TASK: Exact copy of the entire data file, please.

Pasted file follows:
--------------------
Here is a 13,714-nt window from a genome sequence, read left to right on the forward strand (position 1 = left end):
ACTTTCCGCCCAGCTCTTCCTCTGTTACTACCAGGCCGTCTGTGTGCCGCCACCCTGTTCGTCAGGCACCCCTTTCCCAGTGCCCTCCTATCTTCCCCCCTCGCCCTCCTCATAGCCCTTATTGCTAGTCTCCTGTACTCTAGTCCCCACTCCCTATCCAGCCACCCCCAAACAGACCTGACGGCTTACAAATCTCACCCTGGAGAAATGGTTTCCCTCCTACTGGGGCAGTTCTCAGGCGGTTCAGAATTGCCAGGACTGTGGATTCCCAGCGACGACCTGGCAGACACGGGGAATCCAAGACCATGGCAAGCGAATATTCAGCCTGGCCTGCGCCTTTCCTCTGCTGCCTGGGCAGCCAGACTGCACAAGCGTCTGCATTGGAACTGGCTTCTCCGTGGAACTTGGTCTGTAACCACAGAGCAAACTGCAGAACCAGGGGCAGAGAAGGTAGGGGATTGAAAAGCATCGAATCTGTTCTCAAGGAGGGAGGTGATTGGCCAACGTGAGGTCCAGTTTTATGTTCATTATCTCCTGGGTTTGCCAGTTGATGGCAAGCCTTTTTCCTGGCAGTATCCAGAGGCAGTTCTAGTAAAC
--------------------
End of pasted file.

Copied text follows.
Here is a 13,714-nt window from a genome sequence, read left to right on the forward strand (position 1 = left end):
ACTTTCCGCCCAGCTCTTCCTCTGTTACTACCAGGCCGTCTGTGTGCCGCCACCCTGTTCGTCAGGCACCCCTTTCCCAGTGCCCTCCTATCTTCCCCCCTCGCCCTCCTCATAGCCCTTATTGCTAGTCTCCTGTACTCTAGTCCCCACTCCCTATCCAGCCACCCCCAAACAGACCTGACGGCTTACAAATCTCACCCTGGAGAAATGGTTTCCCTCCTACTGGGGCAGTTCTCAGGCGGTTCAGAATTGCCAGGACTGTGGATTCCCAGCGACGACCTGGCAGACACGGGGAATCCAAGACCATGGCAAGCGAATATTCAGCCTGGCCTGCGCCTTTCCTCTGCTGCCTGGGCAGCCAGACTGCACAAGCGTCTGCATTGGAACTGGCTTCTCCGTGGAACTTGGTCTGTAACCACAGAGCAAACTGCAGAACCAGGGGCAGAGAAGGTAGGGGATTGAAAAGCATCGAATCTGTTCTCAAGGAGGGAGGTGATTGGCCAACGTGAGGTCCAGTTTTATGTTCATTATCTCCTGGGTTTGCCAGTTGATGGCAAGCCTTTTTCCTGGCAGTATCCAGAGGCAGTTCTAGTAAAC